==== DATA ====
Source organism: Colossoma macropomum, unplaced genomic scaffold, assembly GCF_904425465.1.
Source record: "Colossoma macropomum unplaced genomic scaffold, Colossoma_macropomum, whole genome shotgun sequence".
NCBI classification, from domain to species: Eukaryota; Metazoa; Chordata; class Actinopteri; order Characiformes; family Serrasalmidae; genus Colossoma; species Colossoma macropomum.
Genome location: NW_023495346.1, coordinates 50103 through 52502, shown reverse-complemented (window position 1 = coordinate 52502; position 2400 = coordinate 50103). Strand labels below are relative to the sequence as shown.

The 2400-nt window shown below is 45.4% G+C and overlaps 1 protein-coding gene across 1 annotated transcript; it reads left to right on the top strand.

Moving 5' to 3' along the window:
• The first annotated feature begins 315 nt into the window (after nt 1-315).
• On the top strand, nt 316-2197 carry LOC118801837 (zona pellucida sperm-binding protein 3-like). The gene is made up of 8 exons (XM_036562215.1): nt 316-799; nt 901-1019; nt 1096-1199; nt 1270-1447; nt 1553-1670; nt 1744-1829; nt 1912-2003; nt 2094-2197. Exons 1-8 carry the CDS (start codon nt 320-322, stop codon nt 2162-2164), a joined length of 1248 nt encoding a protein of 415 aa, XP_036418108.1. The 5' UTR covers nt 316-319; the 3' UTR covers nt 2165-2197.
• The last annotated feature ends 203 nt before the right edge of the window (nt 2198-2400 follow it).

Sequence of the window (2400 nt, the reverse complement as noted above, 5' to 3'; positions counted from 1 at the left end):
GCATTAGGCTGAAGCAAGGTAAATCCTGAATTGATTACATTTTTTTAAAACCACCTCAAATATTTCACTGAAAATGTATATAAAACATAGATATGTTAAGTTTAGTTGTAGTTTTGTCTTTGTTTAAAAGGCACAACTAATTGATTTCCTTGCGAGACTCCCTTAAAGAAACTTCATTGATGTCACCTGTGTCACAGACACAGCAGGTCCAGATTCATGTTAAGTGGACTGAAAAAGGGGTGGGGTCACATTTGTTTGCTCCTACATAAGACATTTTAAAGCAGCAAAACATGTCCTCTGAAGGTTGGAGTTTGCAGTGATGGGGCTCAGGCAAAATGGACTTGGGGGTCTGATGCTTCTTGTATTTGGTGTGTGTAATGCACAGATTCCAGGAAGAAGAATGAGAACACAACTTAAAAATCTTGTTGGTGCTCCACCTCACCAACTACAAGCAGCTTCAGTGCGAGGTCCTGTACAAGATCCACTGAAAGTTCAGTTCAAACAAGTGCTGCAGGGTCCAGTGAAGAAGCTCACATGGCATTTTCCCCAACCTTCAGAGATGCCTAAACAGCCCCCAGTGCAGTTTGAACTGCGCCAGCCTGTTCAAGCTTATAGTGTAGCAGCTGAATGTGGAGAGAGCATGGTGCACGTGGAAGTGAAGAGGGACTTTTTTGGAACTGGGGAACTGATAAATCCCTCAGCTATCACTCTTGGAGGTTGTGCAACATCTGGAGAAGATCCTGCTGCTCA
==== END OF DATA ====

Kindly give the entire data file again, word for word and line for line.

Source organism: Colossoma macropomum, unplaced genomic scaffold, assembly GCF_904425465.1.
Source record: "Colossoma macropomum unplaced genomic scaffold, Colossoma_macropomum, whole genome shotgun sequence".
NCBI classification, from domain to species: Eukaryota; Metazoa; Chordata; class Actinopteri; order Characiformes; family Serrasalmidae; genus Colossoma; species Colossoma macropomum.
Genome location: NW_023495346.1, coordinates 50103 through 52502, shown reverse-complemented (window position 1 = coordinate 52502; position 2400 = coordinate 50103). Strand labels below are relative to the sequence as shown.

The 2400-nt window shown below is 45.4% G+C and overlaps 1 protein-coding gene across 1 annotated transcript; it reads left to right on the top strand.

Moving 5' to 3' along the window:
• The first annotated feature begins 315 nt into the window (after nt 1-315).
• On the top strand, nt 316-2197 carry LOC118801837 (zona pellucida sperm-binding protein 3-like). The gene is made up of 8 exons (XM_036562215.1): nt 316-799; nt 901-1019; nt 1096-1199; nt 1270-1447; nt 1553-1670; nt 1744-1829; nt 1912-2003; nt 2094-2197. Exons 1-8 carry the CDS (start codon nt 320-322, stop codon nt 2162-2164), a joined length of 1248 nt encoding a protein of 415 aa, XP_036418108.1. The 5' UTR covers nt 316-319; the 3' UTR covers nt 2165-2197.
• The last annotated feature ends 203 nt before the right edge of the window (nt 2198-2400 follow it).

Sequence of the window (2400 nt, the reverse complement as noted above, 5' to 3'; positions counted from 1 at the left end):
GCATTAGGCTGAAGCAAGGTAAATCCTGAATTGATTACATTTTTTTAAAACCACCTCAAATATTTCACTGAAAATGTATATAAAACATAGATATGTTAAGTTTAGTTGTAGTTTTGTCTTTGTTTAAAAGGCACAACTAATTGATTTCCTTGCGAGACTCCCTTAAAGAAACTTCATTGATGTCACCTGTGTCACAGACACAGCAGGTCCAGATTCATGTTAAGTGGACTGAAAAAGGGGTGGGGTCACATTTGTTTGCTCCTACATAAGACATTTTAAAGCAGCAAAACATGTCCTCTGAAGGTTGGAGTTTGCAGTGATGGGGCTCAGGCAAAATGGACTTGGGGGTCTGATGCTTCTTGTATTTGGTGTGTGTAATGCACAGATTCCAGGAAGAAGAATGAGAACACAACTTAAAAATCTTGTTGGTGCTCCACCTCACCAACTACAAGCAGCTTCAGTGCGAGGTCCTGTACAAGATCCACTGAAAGTTCAGTTCAAACAAGTGCTGCAGGGTCCAGTGAAGAAGCTCACATGGCATTTTCCCCAACCTTCAGAGATGCCTAAACAGCCCCCAGTGCAGTTTGAACTGCGCCAGCCTGTTCAAGCTTATAGTGTAGCAGCTGAATGTGGAGAGAGCATGGTGCACGTGGAAGTGAAGAGGGACTTTTTTGGAACTGGGGAACTGATAAATCCCTCAGCTATCACTCTTGGAGGTTGTGCAACATCTGGAGAAGATCCTGCTGCTCA